Pluto expansion hopes suffer blow


Pluto expansion hopes suffer blow

SYDNEY--Woodside hopes of capitalizing on booming Asian demand for natural gas by expanding its flagship Pluto export terminal in Western Australia has been dealt a major blow after a drilling campaign failed to find enough new reserves.

Woodside is now banking on talks with rival companies with natural gas discoveries nearby the $15.6 billion Pluto project to support an expansion, after it said Wednesday it will pause its own drilling program and seek new exploration blocks.

The downbeat outlook for expanding Pluto came as Woodside--Australia's second-largest oil and gas producer by output after BHP Billiton reported a 1.9% decline in net profit to $812 million for the six months through June 30. The earnings decline largely was due to Woodside needing to buy cargoes of LNG, to fulfil contracts with Japanese customers after an earlier delay to commissioning Pluto.

However, Woodside sounded a positive note on production after Pluto outperformed expectations since April and it rescheduled maintenance at the Vincent oil field to next year. It now expects to produce between 77 to 83 mboe this year, up from earlier guidance of up to 81 mboe.

Rapid industrialization in Asia and global concerns over climate change are transforming the energy industry, prompting companies like Woodside and ExxonMobil to bet billions of dollars on natural gas playing a critical role in meeting the world's future energy needs.

Pluto is Australia's third operating LNG plant after the Woodside-led North West Shelf project and ConocoPhillips's Darwin LNG project, and there are at least eight more gas export plants planned along Australia's coastline at a combined cost of more than $175 billion.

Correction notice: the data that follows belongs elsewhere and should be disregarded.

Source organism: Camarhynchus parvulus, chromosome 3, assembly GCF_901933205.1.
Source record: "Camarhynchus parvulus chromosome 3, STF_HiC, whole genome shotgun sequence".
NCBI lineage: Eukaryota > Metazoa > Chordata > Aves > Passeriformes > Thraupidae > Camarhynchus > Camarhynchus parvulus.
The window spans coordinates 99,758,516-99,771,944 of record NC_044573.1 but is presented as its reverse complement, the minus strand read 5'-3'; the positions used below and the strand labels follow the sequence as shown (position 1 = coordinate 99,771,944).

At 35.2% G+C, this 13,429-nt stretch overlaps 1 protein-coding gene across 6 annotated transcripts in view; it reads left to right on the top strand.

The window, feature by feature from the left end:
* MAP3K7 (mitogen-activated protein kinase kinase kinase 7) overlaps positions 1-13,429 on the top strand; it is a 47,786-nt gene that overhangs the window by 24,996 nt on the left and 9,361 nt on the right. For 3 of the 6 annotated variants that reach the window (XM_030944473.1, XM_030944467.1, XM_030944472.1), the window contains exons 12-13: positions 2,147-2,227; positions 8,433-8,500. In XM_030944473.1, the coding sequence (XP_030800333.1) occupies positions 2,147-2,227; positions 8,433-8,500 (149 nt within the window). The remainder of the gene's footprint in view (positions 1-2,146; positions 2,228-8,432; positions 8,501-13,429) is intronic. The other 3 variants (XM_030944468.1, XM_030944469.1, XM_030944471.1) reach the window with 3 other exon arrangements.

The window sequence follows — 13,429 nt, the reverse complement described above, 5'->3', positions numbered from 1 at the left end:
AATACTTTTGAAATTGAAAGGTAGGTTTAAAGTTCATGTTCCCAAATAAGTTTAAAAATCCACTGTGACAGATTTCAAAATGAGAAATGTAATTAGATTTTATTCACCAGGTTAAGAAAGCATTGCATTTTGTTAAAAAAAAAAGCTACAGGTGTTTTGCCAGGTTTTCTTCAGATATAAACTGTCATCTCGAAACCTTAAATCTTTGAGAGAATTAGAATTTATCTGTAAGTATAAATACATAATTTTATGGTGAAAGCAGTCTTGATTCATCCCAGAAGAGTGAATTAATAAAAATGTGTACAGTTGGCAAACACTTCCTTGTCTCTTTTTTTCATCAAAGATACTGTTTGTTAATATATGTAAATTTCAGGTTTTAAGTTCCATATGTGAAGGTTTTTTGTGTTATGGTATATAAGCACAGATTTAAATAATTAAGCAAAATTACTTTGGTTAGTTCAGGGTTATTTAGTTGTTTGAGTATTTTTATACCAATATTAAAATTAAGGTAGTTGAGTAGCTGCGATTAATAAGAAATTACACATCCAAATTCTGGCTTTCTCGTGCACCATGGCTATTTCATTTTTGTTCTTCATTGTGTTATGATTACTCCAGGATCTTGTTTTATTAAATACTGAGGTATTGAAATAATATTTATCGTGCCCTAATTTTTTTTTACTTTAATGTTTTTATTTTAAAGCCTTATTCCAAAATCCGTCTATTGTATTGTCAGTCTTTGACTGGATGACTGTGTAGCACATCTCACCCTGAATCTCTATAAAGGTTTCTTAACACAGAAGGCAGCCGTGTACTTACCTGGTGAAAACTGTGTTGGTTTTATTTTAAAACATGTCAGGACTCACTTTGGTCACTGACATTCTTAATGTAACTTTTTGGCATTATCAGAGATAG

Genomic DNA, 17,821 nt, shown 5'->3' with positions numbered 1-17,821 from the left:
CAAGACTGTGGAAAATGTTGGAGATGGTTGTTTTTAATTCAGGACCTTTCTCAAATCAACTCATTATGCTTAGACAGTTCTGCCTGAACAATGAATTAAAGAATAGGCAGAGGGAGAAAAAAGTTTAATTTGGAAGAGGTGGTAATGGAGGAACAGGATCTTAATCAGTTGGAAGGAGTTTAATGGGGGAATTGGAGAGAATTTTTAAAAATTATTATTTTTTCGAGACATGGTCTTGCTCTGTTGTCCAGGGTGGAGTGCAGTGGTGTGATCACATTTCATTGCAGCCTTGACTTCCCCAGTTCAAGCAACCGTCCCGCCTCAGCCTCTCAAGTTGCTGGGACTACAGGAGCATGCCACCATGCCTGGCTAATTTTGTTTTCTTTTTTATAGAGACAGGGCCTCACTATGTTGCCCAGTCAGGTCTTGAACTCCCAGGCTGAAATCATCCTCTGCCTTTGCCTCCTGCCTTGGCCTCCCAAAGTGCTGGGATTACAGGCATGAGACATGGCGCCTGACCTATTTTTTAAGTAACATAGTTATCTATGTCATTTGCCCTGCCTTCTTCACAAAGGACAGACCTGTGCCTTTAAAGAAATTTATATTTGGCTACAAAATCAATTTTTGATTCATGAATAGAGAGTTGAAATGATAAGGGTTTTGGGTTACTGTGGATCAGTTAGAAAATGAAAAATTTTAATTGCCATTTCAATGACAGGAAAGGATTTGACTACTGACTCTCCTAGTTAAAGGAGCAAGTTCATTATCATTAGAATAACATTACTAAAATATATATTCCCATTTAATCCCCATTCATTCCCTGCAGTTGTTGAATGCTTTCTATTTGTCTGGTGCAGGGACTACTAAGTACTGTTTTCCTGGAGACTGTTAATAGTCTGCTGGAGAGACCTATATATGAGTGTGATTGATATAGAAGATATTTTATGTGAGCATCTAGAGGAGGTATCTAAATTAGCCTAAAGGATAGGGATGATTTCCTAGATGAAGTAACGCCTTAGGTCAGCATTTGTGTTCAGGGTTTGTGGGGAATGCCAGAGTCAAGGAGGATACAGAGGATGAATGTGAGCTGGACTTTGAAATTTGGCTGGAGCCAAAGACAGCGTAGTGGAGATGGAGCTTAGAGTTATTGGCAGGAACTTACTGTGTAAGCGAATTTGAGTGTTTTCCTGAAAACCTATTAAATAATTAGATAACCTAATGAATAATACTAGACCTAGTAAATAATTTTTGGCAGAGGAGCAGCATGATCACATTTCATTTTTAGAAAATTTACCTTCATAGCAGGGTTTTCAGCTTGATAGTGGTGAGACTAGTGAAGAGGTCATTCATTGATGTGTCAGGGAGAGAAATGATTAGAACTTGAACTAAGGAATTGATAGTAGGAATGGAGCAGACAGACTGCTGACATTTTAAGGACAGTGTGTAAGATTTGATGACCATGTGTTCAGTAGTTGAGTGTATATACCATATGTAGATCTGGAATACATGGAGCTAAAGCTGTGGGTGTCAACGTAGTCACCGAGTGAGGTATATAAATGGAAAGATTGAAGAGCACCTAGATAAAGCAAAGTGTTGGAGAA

The investment boom puts Australia on course to overtake Qatar as the world's biggest exporter of LNG by the end of the decade. But it's also heaping pressure on an already stretched resources services sector as LNG projects compete with big mining developments in Queensland state and Western Australia for pipe layers, welders and engineers.

In addition to Pluto and the North West Shelf, Woodside wants to lead development of two other huge LNG projects browse, which analysts think could cost around $30 billion, and Sunrise, a gas resource that straddles the territorial waters of Australia and East Timor.

Because of the high fixed costs in acquiring land and installing infrastructure on site, energy companies typically can generate higher returns on investment by adding processing units, or trains, to LNG facilities already built.

"With regard to Pluto expansion, the current phase of exploration drilling to support additional trains has concluded without discovering the volume of commercial gas that is required to endorse a final investment decision at this point in time," Peter Coleman, Woodside's chief executive, said in a statement to the Australian Securities Exchange.

Competing projects such as Gorgon and Wheatstone both operated by Chevron and under construction aim to expand capacity in stages to as much as 25 mt of LNG a year each. In comparison, Pluto is currently much smaller with a single processing unit capable of producing 4.3 mt of LNG annually.

Under Mr. Coleman, Woodside is also looking to reduce its reliance on Australia for growth by securing exploration acreage overseas. Woodside has joined a consortium bidding for exploration rights offshore Cyprus, with the outcome expected by the end of this year, and said Wednesday it has begun a "series of global basin studies".

"As part of this review Woodside is currently examining opportunities in the Eastern Mediterranean, South East Asia and the Americas," the Perth-based company said.

Dow Jones Newswires

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